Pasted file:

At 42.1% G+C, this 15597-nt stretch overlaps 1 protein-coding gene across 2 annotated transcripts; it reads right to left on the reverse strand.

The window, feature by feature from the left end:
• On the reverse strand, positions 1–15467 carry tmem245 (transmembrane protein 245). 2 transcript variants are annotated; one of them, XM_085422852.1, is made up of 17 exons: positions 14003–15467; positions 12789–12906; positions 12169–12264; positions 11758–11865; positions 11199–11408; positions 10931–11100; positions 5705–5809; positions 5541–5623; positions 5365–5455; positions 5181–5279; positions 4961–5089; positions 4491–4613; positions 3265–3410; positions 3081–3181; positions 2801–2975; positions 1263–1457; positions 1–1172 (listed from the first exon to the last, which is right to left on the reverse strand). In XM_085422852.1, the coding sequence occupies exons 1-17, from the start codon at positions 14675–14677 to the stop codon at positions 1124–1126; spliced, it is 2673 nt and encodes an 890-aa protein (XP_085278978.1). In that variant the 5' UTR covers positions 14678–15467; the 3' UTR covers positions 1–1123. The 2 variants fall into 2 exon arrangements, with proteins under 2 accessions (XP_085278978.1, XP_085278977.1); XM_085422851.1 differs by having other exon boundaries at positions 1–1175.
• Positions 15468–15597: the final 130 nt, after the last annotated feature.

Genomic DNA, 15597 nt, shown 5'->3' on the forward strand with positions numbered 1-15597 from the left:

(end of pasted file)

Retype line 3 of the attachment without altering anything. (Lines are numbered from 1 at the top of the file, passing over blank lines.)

• On the reverse strand, positions 1–15467 carry tmem245 (transmembrane protein 245). 2 transcript variants are annotated; one of them, XM_085422852.1, is made up of 17 exons: positions 14003–15467; positions 12789–12906; positions 12169–12264; positions 11758–11865; positions 11199–11408; positions 10931–11100; positions 5705–5809; positions 5541–5623; positions 5365–5455; positions 5181–5279; positions 4961–5089; positions 4491–4613; positions 3265–3410; positions 3081–3181; positions 2801–2975; positions 1263–1457; positions 1–1172 (listed from the first exon to the last, which is right to left on the reverse strand). In XM_085422852.1, the coding sequence occupies exons 1-17, from the start codon at positions 14675–14677 to the stop codon at positions 1124–1126; spliced, it is 2673 nt and encodes an 890-aa protein (XP_085278978.1). In that variant the 5' UTR covers positions 14678–15467; the 3' UTR covers positions 1–1123. The 2 variants fall into 2 exon arrangements, with proteins under 2 accessions (XP_085278978.1, XP_085278977.1); XM_085422851.1 differs by having other exon boundaries at positions 1–1175.